FtestSize:      String = '72px';
    Fh:             THandle;
    Fs:             THandle;
    FdefaultWidth:  Variant;
    FdefaultHeight: Variant;
  public
    function    Detect(aFont:String):Boolean;

    function    MeasureText(aFontInfo:TQTXFontInfo;
                aContent:String):TQTXTextMetric;overload;

    function    MeasureText(aFontInfo:TQTXFontInfo;
                aFixedWidth:Integer;
                aContent:String):TQTXTextMetric;overload;

    function    MeasureText(aFontName:String;aFontSize:Integer;
                aContent:String):TQTXTextMetric;overload;

    function    MeasureText(aFontName:String;aFontSize:Integer;
                aFixedWidth:Integer;
                aContent:String):TQTXTextMetric;overload;

    function    getFontInfo(const aHandle:THandle):TQTXFontInfo;

    Constructor Create;virtual;
  End;

//############################################################################
// TQTXFontInfo
//############################################################################

function TQTXFontInfo.toString:String;
begin
  result:=Format('%s %dpx',[fiName,fiSize]);
end;

//############################################################################
// TQTXFontDetector
//############################################################################

Constructor TQTXFontDetector.Create;
var
  x:  Integer;
begin
  inherited Create;
  FBaseFonts.add('monospace');
  FBaseFonts.add('sans-serif');
  FBaseFonts.add('serif');

  Fh:=browserApi.document.body;

  Fs:=browserApi.document.createElement("span");
  Fs.style.fontSize:=FtestSize;
  Fs.innerHTML := FtestString;
  FDefaultWidth:=TVariant.createObject;
  FDefaultHeight:=TVariant.createObject;

  if FBaseFonts.Count>0 then
  for x:=FBaseFonts.low to FBaseFonts.high do
  begin
    Fs.style.fontFamily := FbaseFonts[x];
    Fh.appendChild(Fs);
    FdefaultWidth[FbaseFonts[x]]  :=  Fs.offsetWidth;
    FdefaultHeight[FbaseFonts[x]] :=  Fs.offsetHeight;
    Fh.removeChild(Fs);
  end;
end;

function TQTXFontDetector.getFontInfo(const aHandle:THandle):TQTXFontInfo;
var
  mName:  String;
  mSize:  Integer;
  mData:  Array of string;
  x:  Integer;
Begin
  result.fiSize:=-1;
  if aHandle.valid then
  begin
    mName:=w3_getStyleAsStr(aHandle,'font-family');
    mSize:=w3_getStyleAsInt(aHandle,'font-size');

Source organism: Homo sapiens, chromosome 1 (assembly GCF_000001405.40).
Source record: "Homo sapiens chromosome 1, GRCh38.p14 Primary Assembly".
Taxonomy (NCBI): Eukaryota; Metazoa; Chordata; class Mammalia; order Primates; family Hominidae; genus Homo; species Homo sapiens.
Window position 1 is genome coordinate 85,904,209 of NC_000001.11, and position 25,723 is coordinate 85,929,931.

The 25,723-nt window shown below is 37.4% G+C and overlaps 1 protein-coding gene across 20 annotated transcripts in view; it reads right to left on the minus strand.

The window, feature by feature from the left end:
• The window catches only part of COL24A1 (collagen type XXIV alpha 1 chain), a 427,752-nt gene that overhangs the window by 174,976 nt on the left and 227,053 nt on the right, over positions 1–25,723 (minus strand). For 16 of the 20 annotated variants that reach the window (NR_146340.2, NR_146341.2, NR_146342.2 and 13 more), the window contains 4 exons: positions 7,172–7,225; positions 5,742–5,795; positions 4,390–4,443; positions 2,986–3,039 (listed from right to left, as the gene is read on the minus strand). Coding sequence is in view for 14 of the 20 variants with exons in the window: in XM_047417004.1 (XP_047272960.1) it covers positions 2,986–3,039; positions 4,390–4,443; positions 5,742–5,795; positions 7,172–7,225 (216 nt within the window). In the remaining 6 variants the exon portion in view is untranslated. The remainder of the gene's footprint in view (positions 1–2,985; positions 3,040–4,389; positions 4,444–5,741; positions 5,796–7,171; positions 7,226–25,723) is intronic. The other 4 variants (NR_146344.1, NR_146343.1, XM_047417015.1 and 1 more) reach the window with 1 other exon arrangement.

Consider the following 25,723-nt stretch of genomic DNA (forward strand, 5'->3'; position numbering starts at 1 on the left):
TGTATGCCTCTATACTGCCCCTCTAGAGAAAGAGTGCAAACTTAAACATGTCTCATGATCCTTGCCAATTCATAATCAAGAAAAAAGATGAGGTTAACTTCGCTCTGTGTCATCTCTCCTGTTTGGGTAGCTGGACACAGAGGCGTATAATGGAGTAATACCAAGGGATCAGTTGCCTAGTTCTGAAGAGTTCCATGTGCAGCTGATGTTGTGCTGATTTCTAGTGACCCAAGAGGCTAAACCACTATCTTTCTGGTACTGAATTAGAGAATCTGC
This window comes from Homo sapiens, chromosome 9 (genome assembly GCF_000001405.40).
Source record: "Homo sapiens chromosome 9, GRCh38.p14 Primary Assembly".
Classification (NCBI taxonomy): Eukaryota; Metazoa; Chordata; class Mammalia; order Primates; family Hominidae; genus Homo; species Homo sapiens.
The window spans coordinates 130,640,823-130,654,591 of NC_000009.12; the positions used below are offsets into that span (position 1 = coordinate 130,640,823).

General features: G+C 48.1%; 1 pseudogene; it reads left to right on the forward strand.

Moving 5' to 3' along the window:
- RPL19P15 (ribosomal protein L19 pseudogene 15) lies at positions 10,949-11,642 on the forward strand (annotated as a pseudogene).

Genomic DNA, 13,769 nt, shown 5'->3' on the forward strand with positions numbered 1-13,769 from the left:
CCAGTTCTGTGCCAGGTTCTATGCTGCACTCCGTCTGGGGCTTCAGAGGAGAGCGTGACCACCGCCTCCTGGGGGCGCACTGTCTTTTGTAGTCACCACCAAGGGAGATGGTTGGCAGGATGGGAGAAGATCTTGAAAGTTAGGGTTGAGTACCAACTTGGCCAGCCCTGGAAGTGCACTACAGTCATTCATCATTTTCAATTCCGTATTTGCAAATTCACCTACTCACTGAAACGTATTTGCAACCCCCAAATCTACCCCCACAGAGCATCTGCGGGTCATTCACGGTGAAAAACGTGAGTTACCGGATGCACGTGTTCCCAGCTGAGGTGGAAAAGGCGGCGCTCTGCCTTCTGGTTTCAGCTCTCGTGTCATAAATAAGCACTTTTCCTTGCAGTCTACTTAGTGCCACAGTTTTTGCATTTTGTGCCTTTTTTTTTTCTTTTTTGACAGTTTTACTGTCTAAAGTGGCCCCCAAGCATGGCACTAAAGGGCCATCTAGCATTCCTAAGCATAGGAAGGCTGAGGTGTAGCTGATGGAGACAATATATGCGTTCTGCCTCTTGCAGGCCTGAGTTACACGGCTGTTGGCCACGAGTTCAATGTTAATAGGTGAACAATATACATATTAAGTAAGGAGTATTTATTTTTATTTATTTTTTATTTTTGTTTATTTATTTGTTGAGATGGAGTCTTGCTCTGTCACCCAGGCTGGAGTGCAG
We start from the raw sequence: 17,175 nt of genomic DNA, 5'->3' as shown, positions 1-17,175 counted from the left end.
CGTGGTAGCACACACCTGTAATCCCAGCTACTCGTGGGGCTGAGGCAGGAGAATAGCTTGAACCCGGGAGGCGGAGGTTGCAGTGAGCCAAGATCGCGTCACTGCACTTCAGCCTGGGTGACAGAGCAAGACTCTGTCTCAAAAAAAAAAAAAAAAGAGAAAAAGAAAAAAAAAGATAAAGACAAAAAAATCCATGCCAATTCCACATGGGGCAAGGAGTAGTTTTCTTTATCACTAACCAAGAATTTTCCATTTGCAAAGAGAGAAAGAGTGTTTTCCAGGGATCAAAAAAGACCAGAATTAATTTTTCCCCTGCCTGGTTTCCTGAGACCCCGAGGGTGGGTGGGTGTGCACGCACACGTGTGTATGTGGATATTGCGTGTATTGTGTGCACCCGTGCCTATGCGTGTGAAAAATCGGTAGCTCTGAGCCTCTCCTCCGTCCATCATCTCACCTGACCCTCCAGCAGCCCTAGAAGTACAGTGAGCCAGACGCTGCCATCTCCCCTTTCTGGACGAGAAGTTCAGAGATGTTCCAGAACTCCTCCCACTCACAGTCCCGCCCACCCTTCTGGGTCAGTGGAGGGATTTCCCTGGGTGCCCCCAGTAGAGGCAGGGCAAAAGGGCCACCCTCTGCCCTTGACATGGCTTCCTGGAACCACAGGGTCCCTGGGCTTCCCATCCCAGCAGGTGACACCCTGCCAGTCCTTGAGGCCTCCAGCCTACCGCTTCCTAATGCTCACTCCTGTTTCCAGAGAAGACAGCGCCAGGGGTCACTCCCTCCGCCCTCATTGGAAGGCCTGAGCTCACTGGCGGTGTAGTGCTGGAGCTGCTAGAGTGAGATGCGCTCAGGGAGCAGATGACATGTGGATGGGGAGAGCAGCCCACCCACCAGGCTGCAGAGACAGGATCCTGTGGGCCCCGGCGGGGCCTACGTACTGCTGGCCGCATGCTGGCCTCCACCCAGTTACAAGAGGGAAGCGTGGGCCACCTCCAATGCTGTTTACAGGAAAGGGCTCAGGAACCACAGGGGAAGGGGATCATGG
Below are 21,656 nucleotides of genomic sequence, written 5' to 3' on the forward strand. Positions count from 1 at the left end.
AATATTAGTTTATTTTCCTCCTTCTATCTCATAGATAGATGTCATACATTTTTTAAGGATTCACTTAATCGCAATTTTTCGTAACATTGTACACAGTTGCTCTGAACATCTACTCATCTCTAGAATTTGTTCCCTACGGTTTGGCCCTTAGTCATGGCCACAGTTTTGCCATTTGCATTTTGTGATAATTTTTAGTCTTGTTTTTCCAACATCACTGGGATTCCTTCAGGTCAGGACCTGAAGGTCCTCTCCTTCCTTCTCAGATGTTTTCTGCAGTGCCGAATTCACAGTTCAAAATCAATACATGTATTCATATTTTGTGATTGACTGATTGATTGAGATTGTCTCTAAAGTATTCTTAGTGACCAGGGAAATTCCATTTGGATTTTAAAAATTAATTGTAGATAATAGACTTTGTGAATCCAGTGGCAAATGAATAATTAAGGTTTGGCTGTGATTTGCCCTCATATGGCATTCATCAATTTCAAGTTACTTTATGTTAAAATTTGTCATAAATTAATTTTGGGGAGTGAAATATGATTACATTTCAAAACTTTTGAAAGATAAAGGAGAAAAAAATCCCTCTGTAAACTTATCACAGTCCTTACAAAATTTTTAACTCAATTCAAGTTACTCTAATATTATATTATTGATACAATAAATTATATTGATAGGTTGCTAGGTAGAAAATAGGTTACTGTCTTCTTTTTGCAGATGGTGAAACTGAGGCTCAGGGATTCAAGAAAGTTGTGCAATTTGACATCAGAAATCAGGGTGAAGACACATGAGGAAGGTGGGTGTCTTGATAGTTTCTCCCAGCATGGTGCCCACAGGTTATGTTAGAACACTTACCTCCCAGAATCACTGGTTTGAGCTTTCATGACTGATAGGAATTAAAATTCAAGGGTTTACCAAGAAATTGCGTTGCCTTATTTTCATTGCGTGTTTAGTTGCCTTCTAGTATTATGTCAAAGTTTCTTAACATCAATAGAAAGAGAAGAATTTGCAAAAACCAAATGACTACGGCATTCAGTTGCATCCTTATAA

if length(mName)>0 then
    begin
      asm
        @mData = (@mName).split(",");
      end;
      if mData.Length>0 then
      Begin
        for x:=mData.low to mData.high do
        begin
          if Detect(mData[x]) then
          begin
            result.fiName:=mData[x];
            result.fiSize:=mSize;
            break;
          end;
        end;
      end;
    end;
  end;
end;

function TQTXFontDetector.MeasureText(aFontInfo:TQTXFontInfo;
         aFixedWidth:Integer;
         aContent:String):TQTXTextMetric;
Begin
  result:=MeasureText(aFontInfo.fiName,aFontInfo.fiSize,aFixedWidth,aContent);
end;

function TQTXFontDetector.MeasureText(aFontInfo:TQTXFontInfo;
         aContent:String):TQTXTextMetric;
Begin
  result:=MeasureText(aFontInfo.fiName,aFontInfo.fiSize,aContent);
end;

function TQTXFontDetector.MeasureText(aFontName:String;aFontSize:Integer;
         aFixedWidth:Integer;
         aContent:String):TQTXTextMetric;
var
  mElement: THandle;
Begin
  if Detect(aFontName) then
  begin
    aContent:=trim(aContent);
    if length(aContent)>0 then
    begin
      mElement:=BrowserAPi.document.createElement("div");
      if (mElement) then
      begin
        mElement.style['font-family']:=aFontName;
        mElement.style['font-size']:=TInteger.toPxStr(aFontSize);
        mElement.style['overflow']:='scroll';

        mElement.style.maxWidth:=TInteger.toPxStr(aFixedWidth);
        mElement.style.width:=TInteger.toPxStr(aFixedWidth);
        mElement.style.height:='10000px';

        mElement.innerHTML := aContent;
        Fh.appendChild(mElement);

        mElement.style.width:="4px";
        mElement.style.height:="4px";

        result.tmWidth:=mElement.scrollWidth;
        result.tmHeight:=mElement.scrollHeight;
        Fh.removeChild(mElement);